It goes without saying, if you can’t measure it you can’t manage it. This is not always so easy on SharePoint from a business user perspective. It’s easier for the server administrators as they can measure uptime, total users, space used etc. But how do business users put SharePoint on their balanced scorecards?
The trick is to have measured from the beginning. It is much harder to measure benefit when you are months or years into your project. If you are, don’t worry; just keep this in mind for future sites on SharePoint. But sites are never “finished”, so you could start from today if you need to.
When determining metrics, you’ll need to demonstrate that your site / project is meeting and supporting business objectives. Management are going to want to know how SharePoint is adding value. Ask yourself, if someone had to justify to you why you should continue to invest in SharePoint (whether by upgrades, resources, enterprise licensing, training or 3rd party tools), what would you want to hear?
There are two aspects to take into consideration, quantitative (numeric information), and qualitative (non numeric information). In other words, the number of clients that have visited your site (quantitative), and their current happiness level by the survey they completed (qualitative).
Don’t give quantitative accounts without a bottom line to demonstrate the time / money savings, for example : “I used to have to email my whole team to get feedback, then collate all the responses, it is much easier now”.
That doesn’t mean much to business decision makers, however : “I used to send email to 15 team members, then have to collate their responses and publish the results to management. I now send one email and the responses are captured by the team members themselves in a custom list saving me 3 hours of work per week. At my current rate of R100 per hour, I effectively save the company R15600 per year on this task alone”. These are metrics management can understand and appreciate.
To do any of this, you first you need to establish a baseline, snapshot where you are now, then decide what you are going to measure and how often. A good idea is to look at your organization or department’s current key performance indicators. Think about how your site impacts or supports these indicators. (If they don’t, maybe you need to rethink your site content and what you are trying to achieve).
Like most things in life, you need balance. Make sure you aren’t spending more time collecting metrics from SharePoint than doing other work. Remember too that realizing that value of SharePoint takes time. Simply installing the product does not constitute a successful project. Company-wide user adoption with the proper use of the functionality using best practices with successful retrieval of information quickly does.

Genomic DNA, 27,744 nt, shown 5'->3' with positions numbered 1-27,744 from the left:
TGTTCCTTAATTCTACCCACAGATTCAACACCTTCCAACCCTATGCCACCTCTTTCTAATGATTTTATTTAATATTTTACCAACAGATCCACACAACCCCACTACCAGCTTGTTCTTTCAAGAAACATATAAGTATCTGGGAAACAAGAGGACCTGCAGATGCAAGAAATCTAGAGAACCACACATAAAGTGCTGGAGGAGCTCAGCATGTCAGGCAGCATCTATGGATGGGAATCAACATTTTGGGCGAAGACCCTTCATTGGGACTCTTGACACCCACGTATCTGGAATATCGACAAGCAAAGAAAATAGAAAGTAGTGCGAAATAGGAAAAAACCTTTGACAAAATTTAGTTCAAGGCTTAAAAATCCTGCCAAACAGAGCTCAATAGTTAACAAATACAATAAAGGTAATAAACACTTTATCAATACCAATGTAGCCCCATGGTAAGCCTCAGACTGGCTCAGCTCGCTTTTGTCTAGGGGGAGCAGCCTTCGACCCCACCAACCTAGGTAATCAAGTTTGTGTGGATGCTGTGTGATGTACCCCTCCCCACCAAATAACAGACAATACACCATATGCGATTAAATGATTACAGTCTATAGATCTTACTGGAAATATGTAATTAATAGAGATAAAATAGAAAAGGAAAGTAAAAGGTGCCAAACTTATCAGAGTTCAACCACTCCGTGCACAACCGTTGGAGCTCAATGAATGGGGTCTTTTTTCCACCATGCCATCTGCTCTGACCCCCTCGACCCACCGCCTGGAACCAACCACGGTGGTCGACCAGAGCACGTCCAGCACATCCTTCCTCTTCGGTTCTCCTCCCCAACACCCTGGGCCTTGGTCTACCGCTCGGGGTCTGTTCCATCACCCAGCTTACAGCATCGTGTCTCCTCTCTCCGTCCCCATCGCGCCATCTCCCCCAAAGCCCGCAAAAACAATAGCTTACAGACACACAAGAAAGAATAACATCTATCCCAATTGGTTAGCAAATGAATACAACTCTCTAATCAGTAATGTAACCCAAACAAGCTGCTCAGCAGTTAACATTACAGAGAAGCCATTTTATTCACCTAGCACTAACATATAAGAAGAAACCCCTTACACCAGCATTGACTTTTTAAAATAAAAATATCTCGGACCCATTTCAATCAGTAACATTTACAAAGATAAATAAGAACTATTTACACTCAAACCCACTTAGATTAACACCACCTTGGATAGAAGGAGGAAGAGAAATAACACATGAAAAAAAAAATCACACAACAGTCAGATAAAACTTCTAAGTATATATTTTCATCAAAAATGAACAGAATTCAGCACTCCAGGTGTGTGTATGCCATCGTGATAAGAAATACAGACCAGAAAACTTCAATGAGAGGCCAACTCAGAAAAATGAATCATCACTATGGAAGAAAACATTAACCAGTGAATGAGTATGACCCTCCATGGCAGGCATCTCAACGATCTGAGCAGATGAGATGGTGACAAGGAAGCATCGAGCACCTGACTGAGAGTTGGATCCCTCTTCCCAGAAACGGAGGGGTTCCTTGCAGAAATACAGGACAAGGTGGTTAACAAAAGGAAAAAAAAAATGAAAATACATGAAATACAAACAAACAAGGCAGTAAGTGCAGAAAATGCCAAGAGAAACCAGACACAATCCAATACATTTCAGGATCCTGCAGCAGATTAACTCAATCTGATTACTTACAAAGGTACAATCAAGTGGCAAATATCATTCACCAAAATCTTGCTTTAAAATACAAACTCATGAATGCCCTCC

Some things you could measure; if you have more to add, please feel free to comment accordingly. Remember to translate all time saved into a monetary value per week, month and / or year. Obviously depending on what you are responsible for in SharePoint will affect what you are going to report on, Site Owners will be different to Site Collection Administrators and those responsible for the entire implementation.
• Site stats – take a screen dump of the usage analysis on your site every month. It is available out of box under Site Actions – Site Settings – Modify All Settings. This will show how effective your site is in disseminating information as well as identify dormancy.
• Put a hit counter onto your site, (out of box SharePoint Designer web component). Take screen dumps every month so you can monitor increased visits. When you report, mention you reached X number of people in the space of X months. Keep track of the stats per month and do some nice graphs at the end of the year to impress your decision makers.
• Take screen dumps every time you change the look and feel and note how long it took to achieve each one. Management tend to hugely under-estimate how long it takes to do things on SharePoint, you need to prove what you have been up to. Also say how you’ve improved the site with each version – you did it in response to a survey on the content for example.
• How long it took to retrieve the right documentation from a file share as opposed to now on SharePoint.